Companies that achieved success in the past but are now exhibiting these signs are companies that have lost their soul and will soon lose their future.
Successful companies that protect and maintain the culture of soul do so by focusing on three soul-saving philosophies:
• They always act like the leader, but feel like the underdog.
• Always have a challenge to be conquered.
• They are not satisfied with success and terrified of its loss.

Companies with soul never lose sight of one thought – If you are not making history, you are history!


11 responses to “Companies without Soul — The Dark Side of Corporate Life

  1. Pingback: Companies without Soul — The Dark Side of Corporate Life

  2. Hello.

    I would like to put a link to your site on my blog roll if you want to do the same for mine. It would be a good way to build up both of our readerships.

    thank you.

  3. Thanks Bob, another great lesson that my MBA did not teach me :¬)

  4. Mac – Right on, as always! The company I was laid off from has been in decline for a number of reasons, but the primary one is because it lost that intangible quality called “soul.” It’s difficult to create, but oh so easy to loose. Keep up the poignant commentary.

  5. I heard Jewel is making a new video for her classic “Who Will Save Your Soul” – and is seriously considering putting a video of a finger-pointing Mac against a backdrop of the many once-famous companies that have unfortunately lost their souls…

    Once again, great job!!!

  6. Thanks for the comments Mac. Allianz has a ways to go, bet were giving it our best.

  7. Mac, what do you think Allianz has to do to turn things around?

  8. loyal travel agent

    You’ve got moxy, Mac! (as any good leader should).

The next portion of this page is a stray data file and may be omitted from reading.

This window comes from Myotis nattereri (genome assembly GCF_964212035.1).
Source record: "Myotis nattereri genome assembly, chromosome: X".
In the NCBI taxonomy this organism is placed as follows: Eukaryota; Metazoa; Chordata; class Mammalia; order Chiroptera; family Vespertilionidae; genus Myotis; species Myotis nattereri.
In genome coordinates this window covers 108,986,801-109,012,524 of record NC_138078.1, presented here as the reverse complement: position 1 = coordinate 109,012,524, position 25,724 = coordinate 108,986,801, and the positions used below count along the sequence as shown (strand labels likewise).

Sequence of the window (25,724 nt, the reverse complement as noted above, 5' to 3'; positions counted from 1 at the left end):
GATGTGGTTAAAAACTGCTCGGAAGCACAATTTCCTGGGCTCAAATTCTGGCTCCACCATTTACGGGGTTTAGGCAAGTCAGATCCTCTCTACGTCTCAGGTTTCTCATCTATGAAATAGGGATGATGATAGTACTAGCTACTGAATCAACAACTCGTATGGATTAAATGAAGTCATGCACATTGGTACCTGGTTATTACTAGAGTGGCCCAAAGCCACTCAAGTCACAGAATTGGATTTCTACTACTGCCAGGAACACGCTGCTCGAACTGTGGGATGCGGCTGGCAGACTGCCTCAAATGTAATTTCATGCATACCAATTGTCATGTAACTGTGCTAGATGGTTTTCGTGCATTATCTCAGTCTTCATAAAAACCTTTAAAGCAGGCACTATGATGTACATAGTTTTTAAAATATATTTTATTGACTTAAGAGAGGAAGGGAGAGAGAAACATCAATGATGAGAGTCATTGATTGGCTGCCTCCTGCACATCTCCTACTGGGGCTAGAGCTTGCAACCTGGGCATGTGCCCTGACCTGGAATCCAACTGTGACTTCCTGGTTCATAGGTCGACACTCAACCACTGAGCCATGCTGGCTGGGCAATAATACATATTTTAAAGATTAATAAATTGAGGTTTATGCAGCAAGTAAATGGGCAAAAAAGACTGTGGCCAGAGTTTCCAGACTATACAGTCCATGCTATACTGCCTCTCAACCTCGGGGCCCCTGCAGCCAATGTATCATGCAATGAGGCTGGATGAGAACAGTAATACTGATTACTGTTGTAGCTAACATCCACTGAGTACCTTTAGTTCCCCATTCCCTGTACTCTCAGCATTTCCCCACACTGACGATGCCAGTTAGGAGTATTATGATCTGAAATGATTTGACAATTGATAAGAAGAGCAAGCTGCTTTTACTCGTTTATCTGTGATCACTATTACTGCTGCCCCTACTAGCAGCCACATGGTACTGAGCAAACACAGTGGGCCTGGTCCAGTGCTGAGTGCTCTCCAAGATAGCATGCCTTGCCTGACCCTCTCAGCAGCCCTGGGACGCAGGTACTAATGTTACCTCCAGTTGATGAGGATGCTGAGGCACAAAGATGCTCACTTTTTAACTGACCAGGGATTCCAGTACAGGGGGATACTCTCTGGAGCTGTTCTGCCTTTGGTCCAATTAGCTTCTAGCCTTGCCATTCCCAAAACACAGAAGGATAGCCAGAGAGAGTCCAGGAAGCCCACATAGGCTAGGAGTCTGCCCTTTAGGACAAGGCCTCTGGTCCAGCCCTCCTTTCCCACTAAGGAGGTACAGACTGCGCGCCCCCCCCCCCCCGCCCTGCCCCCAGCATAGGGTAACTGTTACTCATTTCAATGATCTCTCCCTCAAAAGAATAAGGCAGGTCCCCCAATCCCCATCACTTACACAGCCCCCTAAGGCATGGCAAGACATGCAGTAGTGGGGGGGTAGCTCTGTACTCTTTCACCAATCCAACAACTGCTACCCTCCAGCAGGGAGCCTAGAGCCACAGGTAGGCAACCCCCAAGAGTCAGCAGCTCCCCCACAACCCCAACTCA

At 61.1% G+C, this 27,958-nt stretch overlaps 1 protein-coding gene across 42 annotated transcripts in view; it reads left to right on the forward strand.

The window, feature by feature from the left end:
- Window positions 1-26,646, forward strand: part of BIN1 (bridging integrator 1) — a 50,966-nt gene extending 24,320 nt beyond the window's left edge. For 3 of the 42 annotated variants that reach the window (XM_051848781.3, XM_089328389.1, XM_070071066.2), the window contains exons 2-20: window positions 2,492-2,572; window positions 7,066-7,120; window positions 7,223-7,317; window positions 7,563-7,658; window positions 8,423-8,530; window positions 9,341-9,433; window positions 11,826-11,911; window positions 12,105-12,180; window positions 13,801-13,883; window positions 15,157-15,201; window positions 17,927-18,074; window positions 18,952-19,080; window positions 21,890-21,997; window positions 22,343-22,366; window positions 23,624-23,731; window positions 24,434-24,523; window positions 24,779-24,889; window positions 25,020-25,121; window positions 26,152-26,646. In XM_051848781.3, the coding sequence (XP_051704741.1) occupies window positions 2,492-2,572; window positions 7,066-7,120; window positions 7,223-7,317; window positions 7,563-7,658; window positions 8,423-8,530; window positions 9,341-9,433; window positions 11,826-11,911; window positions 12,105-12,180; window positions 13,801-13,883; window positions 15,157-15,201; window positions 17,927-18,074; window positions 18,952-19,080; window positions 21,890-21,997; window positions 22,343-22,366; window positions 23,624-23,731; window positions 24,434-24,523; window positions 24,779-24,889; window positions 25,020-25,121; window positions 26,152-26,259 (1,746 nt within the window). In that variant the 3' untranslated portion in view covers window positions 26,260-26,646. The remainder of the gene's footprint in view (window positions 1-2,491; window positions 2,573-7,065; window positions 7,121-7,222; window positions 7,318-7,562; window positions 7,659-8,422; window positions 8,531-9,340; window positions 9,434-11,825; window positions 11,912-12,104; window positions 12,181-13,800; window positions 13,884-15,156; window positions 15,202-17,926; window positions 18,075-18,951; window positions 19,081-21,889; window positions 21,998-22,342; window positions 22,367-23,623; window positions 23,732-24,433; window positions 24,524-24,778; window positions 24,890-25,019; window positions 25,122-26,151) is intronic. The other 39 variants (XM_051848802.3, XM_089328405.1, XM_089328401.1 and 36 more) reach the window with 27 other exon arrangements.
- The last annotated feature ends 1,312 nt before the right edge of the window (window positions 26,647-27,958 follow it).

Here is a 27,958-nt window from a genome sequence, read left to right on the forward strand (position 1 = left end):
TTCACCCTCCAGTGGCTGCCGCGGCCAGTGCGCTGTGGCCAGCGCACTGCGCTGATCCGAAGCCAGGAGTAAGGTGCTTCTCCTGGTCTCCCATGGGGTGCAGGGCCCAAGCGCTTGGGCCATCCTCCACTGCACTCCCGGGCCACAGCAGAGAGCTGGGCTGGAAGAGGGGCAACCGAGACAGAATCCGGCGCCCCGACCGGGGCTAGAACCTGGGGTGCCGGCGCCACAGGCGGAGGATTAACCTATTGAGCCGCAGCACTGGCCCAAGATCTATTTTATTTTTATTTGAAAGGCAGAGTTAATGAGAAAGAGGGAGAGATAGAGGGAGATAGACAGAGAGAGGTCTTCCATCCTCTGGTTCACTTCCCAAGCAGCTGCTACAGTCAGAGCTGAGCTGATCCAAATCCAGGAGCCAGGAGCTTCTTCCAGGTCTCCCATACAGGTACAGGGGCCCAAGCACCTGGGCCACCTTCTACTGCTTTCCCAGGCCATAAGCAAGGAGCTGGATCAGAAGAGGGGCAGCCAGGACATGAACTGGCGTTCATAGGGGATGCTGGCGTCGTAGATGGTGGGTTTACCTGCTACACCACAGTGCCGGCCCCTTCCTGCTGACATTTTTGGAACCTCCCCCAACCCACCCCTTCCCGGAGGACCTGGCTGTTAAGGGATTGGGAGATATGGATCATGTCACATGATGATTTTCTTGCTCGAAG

I love this part that you wrote:

    “A company without soul is a thing without a being. The soul of an enterprise bonds it together as one force giving it identity, purpose, direction and a reason for being.”

  9. Mac,

    couldn’t agree more..

    I used to work for (with!) a The Walt Disney Company in Florida, and then joined Allianz back in the UK some years later.

    Disney had a great ‘soul’ which was propagated via diversity, vision, and a sense of self-worth. Critics will mock the ‘Traditions’ training ceremony that all employees have to go through, as slightly ‘cultish’, but I for one believe it to be a great tool in educating and aligning all staff to the soul and spirit of the company. We were taught the Disney history, Walt’s dreams and entrepreneurial spirit, and everything that is involved in the huge Disney ‘family’ of companies today.

    In short, working at WDW was a pleasure, 99% of employees wanted to be there, we were all working for the same reason, striving toward a common goal, and most were proud to say they worked with the Mouse. Which is why Walt Disney World is renowned for its service today. And let me tell you, it had nothing to do with money – most of us were on little more than minimum wage, but we still had smiles on our faces 24/7!

    In contrast, at Allianz (UK) everyone seems extremely cynical, the company still holds the ‘pipe and slippers’ culture of 40 years ago. Execs rule the roost (and the top floors of the building), many rarely show their faces on the ‘shop floor’, and when the CEO pulls up in his Aston it just underlines most people’s eye-rolling attitude towards the company and what we do (or don’t!) contribute towards in society.

    Yes, on the surface the magical world of Disney is far more exciting than insurance, but Insurers have a lot to be proud of, and play a far more important role in the world than entertainment! Why doesn’t the industry shout about this once in a
    while?! If Allianz had invested in a thorough induction for all, then it’d be a start to a sense of self-worth for employees, unless this is truly down to British cynicism!

    Quite frankly, the perpetual cynical attitude here can be exhausting at times. Many attempts at trying to unify the organisation by making it ‘a great place to work’ are met with scoffs and sniggers from the majority of employees who still have the ‘too cool for school’ attitude. However, this is helped in no way by the company’s somewhat old-fashioned and occasionally tight treatment of its employees. Just yesterday I went to make a cup of coffee and was greeted by a new ‘kitchen for use by executive team only’ sign on the door..

    Anyone know if Disney are hiring?!